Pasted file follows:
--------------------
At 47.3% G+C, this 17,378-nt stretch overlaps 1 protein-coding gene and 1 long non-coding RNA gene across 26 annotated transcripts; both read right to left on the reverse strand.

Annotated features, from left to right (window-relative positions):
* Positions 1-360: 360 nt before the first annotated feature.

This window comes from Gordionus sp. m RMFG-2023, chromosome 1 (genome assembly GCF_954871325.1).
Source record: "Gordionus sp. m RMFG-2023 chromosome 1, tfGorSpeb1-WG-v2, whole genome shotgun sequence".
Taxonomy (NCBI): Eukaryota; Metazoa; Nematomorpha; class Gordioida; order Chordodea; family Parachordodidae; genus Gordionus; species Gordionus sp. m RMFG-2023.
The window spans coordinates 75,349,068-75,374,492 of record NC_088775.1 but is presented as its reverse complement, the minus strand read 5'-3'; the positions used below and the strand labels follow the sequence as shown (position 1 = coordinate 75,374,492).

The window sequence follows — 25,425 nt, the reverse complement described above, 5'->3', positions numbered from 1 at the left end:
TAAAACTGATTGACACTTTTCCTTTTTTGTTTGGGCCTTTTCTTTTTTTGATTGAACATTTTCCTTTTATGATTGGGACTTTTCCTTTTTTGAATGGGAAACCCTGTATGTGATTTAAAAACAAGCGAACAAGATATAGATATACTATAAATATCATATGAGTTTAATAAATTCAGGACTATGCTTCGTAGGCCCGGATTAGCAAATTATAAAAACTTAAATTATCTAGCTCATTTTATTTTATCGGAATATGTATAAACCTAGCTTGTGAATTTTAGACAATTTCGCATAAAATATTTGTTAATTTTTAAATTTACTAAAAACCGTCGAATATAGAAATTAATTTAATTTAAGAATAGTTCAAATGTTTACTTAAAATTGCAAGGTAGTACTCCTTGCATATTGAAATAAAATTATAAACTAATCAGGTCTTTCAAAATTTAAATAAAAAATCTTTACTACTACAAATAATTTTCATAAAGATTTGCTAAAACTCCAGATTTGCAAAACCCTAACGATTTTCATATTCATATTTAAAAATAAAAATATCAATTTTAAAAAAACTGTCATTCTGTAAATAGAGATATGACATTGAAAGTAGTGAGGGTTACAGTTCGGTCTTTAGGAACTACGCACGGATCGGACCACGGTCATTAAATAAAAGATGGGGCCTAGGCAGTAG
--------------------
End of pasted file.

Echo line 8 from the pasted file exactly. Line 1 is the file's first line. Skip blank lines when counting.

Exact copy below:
The window sequence follows — 25,425 nt, the reverse complement described above, 5'->3', positions numbered from 1 at the left end: